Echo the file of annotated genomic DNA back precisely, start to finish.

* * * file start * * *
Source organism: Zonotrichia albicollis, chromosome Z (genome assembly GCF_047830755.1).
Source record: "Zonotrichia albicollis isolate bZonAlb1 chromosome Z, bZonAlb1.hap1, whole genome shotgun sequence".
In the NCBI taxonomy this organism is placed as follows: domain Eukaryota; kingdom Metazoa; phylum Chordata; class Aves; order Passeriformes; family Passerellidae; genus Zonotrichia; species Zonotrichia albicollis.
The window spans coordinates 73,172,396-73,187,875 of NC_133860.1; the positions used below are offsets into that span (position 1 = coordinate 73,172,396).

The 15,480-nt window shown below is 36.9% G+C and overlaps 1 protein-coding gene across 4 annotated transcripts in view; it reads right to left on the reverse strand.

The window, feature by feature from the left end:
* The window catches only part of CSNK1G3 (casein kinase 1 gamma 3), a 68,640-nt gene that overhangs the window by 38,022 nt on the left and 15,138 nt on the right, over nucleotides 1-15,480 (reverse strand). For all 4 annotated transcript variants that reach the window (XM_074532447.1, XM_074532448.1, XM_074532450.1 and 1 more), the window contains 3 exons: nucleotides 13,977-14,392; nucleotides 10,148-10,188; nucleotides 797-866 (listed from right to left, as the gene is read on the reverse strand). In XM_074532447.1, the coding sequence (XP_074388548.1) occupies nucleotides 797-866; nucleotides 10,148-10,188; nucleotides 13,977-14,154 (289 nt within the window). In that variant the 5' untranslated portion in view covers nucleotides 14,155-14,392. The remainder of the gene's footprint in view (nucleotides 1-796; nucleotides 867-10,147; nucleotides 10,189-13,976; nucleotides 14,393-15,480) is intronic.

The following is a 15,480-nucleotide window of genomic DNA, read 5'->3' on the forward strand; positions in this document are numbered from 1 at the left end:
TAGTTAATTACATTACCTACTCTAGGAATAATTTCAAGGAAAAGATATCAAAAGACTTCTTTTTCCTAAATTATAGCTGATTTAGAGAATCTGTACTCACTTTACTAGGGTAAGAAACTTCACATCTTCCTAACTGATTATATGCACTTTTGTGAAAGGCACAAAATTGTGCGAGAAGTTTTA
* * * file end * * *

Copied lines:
Source organism: Zonotrichia albicollis, chromosome Z (genome assembly GCF_047830755.1).
Source record: "Zonotrichia albicollis isolate bZonAlb1 chromosome Z, bZonAlb1.hap1, whole genome shotgun sequence".
In the NCBI taxonomy this organism is placed as follows: domain Eukaryota; kingdom Metazoa; phylum Chordata; class Aves; order Passeriformes; family Passerellidae; genus Zonotrichia; species Zonotrichia albicollis.
The window spans coordinates 73,172,396-73,187,875 of NC_133860.1; the positions used below are offsets into that span (position 1 = coordinate 73,172,396).

The 15,480-nt window shown below is 36.9% G+C and overlaps 1 protein-coding gene across 4 annotated transcripts in view; it reads right to left on the reverse strand.

The window, feature by feature from the left end:
* The window catches only part of CSNK1G3 (casein kinase 1 gamma 3), a 68,640-nt gene that overhangs the window by 38,022 nt on the left and 15,138 nt on the right, over nucleotides 1-15,480 (reverse strand). For all 4 annotated transcript variants that reach the window (XM_074532447.1, XM_074532448.1, XM_074532450.1 and 1 more), the window contains 3 exons: nucleotides 13,977-14,392; nucleotides 10,148-10,188; nucleotides 797-866 (listed from right to left, as the gene is read on the reverse strand). In XM_074532447.1, the coding sequence (XP_074388548.1) occupies nucleotides 797-866; nucleotides 10,148-10,188; nucleotides 13,977-14,154 (289 nt within the window). In that variant the 5' untranslated portion in view covers nucleotides 14,155-14,392. The remainder of the gene's footprint in view (nucleotides 1-796; nucleotides 867-10,147; nucleotides 10,189-13,976; nucleotides 14,393-15,480) is intronic.

The following is a 15,480-nucleotide window of genomic DNA, read 5'->3' on the forward strand; positions in this document are numbered from 1 at the left end:
TAGTTAATTACATTACCTACTCTAGGAATAATTTCAAGGAAAAGATATCAAAAGACTTCTTTTTCCTAAATTATAGCTGATTTAGAGAATCTGTACTCACTTTACTAGGGTAAGAAACTTCACATCTTCCTAACTGATTATATGCACTTTTGTGAAAGGCACAAAATTGTGCGAGAAGTTTTA